And, as such, the imagery of the artwork injects itself into the lives of thousands every day in Cairo. The murals lie right across the street from the Mogamma, the main administrative building in the capitol, and form a corner of Tahrir Square with their depictions painted along the wall surrounding the American University of Cairo campus. One of the main exits from the Sadat Metro Station opens up right next to the murals, themselves. Across the street from them are also many western fast food restaurants, including McDonalds and Pizza Hut, so they are plainly visible to American tourists as well. Thousands of people from all walks of life behold the art daily.
Several attempts have been undertaken to remove the graffiti and murals by the SCAF, but each time only proves futile as people, not simply those denoted artists like El Teneen and Keizer, but ordinary people continue to turn to street art to document their collective historical strides.
The SCAF will try to jail these people, like when Ganzeer was arrested with two others setting up posters ahead of protests. “People forget that the streets belong to the people,” Ganzeer said in a Christian Science Monitor interview. “They think that they’re some kind of official government-controlled entity. I think it’s important to remind people that they’re not.”
In the days after Mubarak’s removal, the SCAF set up roadblocks on several streets leading into Tahrir, including Mohamed Mahmoud. Large concrete bricks towered over the streets, disrupting the daily traffic of the citizens.
Like the setting of a silent overnight snow, the following day many of the roadblocks were covered with the markings of graffiti artists. Some were brief memorials to the fallen (“R.I.P. Anas”) while others were more complex, such as the large yellow smiley painted across the length of the roadblock on Qasr al-Aini Street or the wall of the Sheikh Reihan Street roadblock, which was painted in a way to make it appear that the road continued on beyond it.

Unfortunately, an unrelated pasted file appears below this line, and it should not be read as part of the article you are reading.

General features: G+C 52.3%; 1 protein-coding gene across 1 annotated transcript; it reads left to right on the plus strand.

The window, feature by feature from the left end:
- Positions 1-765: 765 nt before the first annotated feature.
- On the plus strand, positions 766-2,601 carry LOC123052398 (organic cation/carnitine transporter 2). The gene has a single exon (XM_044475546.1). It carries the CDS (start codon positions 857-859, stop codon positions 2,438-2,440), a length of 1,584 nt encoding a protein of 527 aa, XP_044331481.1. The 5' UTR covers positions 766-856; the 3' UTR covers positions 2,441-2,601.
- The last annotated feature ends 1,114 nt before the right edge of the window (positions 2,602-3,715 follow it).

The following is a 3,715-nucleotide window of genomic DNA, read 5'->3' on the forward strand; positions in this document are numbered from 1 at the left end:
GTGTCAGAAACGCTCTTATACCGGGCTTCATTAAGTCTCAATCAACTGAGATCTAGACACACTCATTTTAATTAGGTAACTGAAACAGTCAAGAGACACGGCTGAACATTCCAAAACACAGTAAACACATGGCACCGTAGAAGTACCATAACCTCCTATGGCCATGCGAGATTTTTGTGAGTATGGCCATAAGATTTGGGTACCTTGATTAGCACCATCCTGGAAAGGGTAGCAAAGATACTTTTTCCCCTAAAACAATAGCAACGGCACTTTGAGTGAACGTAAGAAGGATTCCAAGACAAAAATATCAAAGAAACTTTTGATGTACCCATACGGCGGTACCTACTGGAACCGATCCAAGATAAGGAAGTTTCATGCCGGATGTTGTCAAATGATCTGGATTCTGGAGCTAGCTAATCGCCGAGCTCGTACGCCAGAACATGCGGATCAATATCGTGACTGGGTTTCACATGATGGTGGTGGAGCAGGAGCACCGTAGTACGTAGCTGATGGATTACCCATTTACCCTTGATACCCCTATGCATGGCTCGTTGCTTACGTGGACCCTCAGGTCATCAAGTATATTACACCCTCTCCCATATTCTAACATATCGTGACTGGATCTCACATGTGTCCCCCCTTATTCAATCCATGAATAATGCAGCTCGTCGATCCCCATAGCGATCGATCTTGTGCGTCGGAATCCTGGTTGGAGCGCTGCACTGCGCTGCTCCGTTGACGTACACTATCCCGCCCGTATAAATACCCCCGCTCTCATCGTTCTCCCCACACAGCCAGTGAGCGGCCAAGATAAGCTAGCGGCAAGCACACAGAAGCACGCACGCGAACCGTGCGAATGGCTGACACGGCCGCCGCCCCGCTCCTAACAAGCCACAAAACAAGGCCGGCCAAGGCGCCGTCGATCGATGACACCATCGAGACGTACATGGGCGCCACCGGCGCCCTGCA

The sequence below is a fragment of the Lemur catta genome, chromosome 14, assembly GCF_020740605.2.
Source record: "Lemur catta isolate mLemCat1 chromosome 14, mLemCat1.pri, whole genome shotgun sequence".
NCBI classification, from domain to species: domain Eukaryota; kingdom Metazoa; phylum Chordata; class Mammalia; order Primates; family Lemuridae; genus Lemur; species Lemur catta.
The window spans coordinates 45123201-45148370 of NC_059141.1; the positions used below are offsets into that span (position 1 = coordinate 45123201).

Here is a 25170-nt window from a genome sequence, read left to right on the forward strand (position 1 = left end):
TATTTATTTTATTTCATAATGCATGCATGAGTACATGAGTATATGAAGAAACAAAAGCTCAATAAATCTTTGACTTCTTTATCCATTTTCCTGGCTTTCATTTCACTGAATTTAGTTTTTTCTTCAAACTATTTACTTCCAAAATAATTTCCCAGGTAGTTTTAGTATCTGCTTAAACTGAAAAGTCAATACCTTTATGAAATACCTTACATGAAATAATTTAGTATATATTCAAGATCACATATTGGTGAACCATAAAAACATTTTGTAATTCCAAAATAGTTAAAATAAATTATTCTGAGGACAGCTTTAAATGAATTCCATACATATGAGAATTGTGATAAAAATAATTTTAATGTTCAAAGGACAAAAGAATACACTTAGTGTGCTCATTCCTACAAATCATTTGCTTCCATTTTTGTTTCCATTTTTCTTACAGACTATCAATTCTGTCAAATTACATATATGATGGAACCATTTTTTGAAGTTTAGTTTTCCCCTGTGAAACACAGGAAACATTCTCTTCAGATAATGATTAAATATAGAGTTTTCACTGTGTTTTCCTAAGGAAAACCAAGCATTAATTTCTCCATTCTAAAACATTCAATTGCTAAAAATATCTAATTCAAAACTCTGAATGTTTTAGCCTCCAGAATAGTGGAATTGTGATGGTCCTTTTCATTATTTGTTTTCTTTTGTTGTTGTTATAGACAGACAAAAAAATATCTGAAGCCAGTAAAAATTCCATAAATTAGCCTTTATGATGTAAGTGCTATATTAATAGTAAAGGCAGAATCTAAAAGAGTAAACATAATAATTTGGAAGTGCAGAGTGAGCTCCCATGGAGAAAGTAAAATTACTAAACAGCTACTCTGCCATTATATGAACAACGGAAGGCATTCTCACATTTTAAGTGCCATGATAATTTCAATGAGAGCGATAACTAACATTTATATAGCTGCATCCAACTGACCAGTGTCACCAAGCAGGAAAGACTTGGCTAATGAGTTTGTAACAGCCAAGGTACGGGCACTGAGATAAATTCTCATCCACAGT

As it stands now, the task for many is to deepen the gains of the Revolution and further the break with the remnants of the old regime. In recent months this has continued to galvanize revolutionary youth movements, like with the Tamarrud – a campaign to gather signatures for a document expressing the Egyptian people’s lack of confidence in the presidency of Mohamed Morsi and a call for early presidential elections.
The urgency of such actions is to further the momentum of the people, on the paths created by the sacrifices of those martyrs found on the walls of Muhammad Mahmoud. Without the conscious action of the people, the effects of the counterrevolution will seek to head off such gains.
When the SCAF sought to repaint the walls of Muhammad Mahmoud in preparation for the celebrations of the January 25 uprising, a day later the walls were again adorned with graffiti, the mutilated faces of those who had lost their eyes, and the faces of those martyred. An inscription read shaaria uyuun al-hurriyyah the “street of the eyes of freedom.”
The message was clear, and asserted plainly: it is the people who will win the revolution.
This installment of the Art as Resistance series originally appeared in Strike Magazine # 4.
Raul Alonzo is a writer and aspiring journalist from Corpus Christ, TX. His work has appeared in issues 2 and 3 of the local left publication Volume, Red Wedge Magazine, Socialistworker.org, and the Delmar College Foghorn, where he served as managing editor. Raul is a member of the Corpus Christi branch of the International Socialist Organization.